12 Commissioners decide the fate of what gets landmarked and preserved for the future and what changes are allowed – yet all but one are serving on expired terms.
The New York City Landmarks Preservation Commission operates under Title 25 of Chapter 3 fo the NYC Administrative Code.
The New York City Landmarks Preservation Commission is the smallest of the City’s Agencies, yet is the “largest municipal preservation agency in the nation”. Its ~80 person staff stretches across several departments: Research, Preservation, Enforcement, Archaeology, and Environmental Review. The Chair of the Commission is appointed by the mayor. The remainder of the Commission is an assembly of representatives from each of the five boroughs as well as a Planner, an Historian, a Realtor and Architects. The current commission:
Sarah Carroll; Chair; Confirmed by City Council on Wednesday, September 26, 2018
Term expired June 28, 2019
Fred Bland; Vice Chair; Term expired June 28, 2016
** On Tuesday, May 29th, Fred Bland was elevated to Vice Chair and served as interim Chair **
Adi Shamir Baron; Historian; Term expired June 28, 2016
Diana Chapin; Term expired June 28, 2015
Wellington Z. Chen; Architect; Term expired June 28, 2017
Michael Devonshire; Term expired June 28, 2012
Michael Goldblum; Architect; Term expired June 28, 2014
John Gustafsson; Term expired June 28, 2017
Anne Holford-Smith; Architect; Term expired June 28, 2019
Jeanne Lutfy; Realtor; Term expired June 28, 2017
Everado Jefferson; Architect; Term ends __________
Meenakshi Srinivasan, Chair & Planner; Term expired June 28, 2016-Resigning as of June 1, 2018
Among legacy projects from the Srinivasan era are a revamp to the rules which the Commission operates according to. After much push back, although changes to the rules are continuing for consideration, but there WILL BE a second public hearing on the proposed changes–this is all thanks to joint advocacy efforts! Details on the latest proposed changes HERE, with FULL TEXT HERE. It is also hopefully a harbinger of a new era of leadership–on wherein the public again has a voice. Stay tuned to our blog for updates on the future hearing and changes in store.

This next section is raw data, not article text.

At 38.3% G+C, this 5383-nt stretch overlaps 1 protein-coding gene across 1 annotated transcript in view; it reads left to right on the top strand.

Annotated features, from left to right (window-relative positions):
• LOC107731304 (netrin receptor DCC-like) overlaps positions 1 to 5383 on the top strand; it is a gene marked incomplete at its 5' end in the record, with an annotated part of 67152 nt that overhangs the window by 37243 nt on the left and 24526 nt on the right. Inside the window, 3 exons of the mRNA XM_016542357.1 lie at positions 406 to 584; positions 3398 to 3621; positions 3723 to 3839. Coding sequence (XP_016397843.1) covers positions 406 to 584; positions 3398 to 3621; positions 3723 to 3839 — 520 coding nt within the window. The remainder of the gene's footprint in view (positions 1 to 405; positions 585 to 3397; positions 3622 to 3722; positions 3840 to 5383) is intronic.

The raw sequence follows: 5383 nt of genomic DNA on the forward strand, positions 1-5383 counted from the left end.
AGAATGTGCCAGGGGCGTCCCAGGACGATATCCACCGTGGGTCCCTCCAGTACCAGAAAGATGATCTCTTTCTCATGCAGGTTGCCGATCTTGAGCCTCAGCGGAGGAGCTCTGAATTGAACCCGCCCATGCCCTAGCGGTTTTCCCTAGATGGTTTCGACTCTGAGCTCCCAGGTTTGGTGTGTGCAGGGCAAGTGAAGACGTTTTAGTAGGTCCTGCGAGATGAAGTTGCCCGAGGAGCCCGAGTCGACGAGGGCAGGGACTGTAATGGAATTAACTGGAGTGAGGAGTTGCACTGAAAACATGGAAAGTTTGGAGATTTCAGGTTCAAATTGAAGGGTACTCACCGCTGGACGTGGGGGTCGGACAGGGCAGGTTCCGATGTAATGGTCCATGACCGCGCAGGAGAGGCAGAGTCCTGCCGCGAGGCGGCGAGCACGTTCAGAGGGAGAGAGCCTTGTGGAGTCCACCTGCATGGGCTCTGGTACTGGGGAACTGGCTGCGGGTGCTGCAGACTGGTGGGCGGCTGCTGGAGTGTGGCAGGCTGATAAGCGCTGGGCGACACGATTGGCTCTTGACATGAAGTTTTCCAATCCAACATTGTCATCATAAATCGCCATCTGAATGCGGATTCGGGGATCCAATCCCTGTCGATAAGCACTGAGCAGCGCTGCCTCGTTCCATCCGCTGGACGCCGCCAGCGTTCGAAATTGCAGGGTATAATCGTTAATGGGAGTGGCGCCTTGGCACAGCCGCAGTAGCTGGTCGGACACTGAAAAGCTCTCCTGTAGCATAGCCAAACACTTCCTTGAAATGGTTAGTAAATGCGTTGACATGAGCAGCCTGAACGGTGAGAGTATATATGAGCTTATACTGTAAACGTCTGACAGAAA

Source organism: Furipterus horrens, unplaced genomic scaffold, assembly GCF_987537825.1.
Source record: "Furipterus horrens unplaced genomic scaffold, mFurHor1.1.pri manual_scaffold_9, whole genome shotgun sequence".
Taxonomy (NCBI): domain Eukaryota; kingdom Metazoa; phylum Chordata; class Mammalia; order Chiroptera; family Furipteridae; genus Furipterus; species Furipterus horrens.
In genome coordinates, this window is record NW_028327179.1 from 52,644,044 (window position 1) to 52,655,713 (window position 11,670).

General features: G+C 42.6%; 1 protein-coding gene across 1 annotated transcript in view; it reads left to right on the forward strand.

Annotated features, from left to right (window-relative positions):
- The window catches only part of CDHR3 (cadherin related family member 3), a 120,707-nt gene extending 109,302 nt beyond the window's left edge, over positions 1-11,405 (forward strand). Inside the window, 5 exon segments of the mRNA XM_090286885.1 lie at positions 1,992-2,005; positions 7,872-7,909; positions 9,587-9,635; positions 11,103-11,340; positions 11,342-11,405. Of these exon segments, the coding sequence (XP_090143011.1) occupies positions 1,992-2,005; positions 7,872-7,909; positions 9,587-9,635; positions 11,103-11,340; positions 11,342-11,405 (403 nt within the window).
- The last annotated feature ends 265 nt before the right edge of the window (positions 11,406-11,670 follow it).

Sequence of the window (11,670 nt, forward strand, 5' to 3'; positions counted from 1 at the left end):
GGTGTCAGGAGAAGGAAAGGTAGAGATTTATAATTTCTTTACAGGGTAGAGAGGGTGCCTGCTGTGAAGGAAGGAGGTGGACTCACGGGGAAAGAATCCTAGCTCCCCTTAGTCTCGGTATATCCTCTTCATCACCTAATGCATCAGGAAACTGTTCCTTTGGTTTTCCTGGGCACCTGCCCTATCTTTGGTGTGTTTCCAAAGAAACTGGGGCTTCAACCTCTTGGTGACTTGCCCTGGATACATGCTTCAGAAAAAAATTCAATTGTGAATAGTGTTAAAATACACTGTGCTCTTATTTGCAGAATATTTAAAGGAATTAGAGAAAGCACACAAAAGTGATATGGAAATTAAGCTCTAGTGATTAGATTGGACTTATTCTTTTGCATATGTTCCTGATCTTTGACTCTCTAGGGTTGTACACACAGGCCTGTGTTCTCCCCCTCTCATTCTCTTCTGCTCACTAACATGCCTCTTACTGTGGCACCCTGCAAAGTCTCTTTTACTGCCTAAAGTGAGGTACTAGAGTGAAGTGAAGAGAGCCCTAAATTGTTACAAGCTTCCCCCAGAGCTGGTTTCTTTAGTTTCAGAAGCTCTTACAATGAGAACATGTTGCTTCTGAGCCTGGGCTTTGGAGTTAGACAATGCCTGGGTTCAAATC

Read LW! blog posts for more history & news on the Landmarks Preservation Commission.
Following up on yesterday's blog post (and email, and NearSay story!) ...See for yourself! For those who were unable to attend the Tuesday, March 22nd, public hearing of the Landmarks Preservation Commission to consider the proposed Riverside Drive-West End...
REPORT from the FIELDBy Cristiana P.The hearing room was filled to capacity (and beyond!) yesterday as the Landmarks Preservation Commission (LPC) held the first of, ultimately, three public hearings to seriously consider historic district extensions on West End...
More work and less resources--so continues the saga of the LPC's funding history. At public hearing of the City Council's Land Use Committee, LPC leadership presented a preliminary budget for FY 2012. The jist: with less staff and insufficient funds ......
West End Avenue, between 79th and 87th Streets, considered in the first of three public hearing Tell your neighbors! Tell your friends! In less than two weeks, we tell the LPC!On Tuesday, March 22nd, the Landmarks Preservation Commission (LPC) will hold...
REPORT from the FIELDA Guest Blog, Reported by Will VogelLast weekend (March 4-6) the Historic Districts Council (HDC) continued celebrating “40 years of activism” with their annual preservation conference: Looking Forward, Looking Back: Forty Years of Preserving New...
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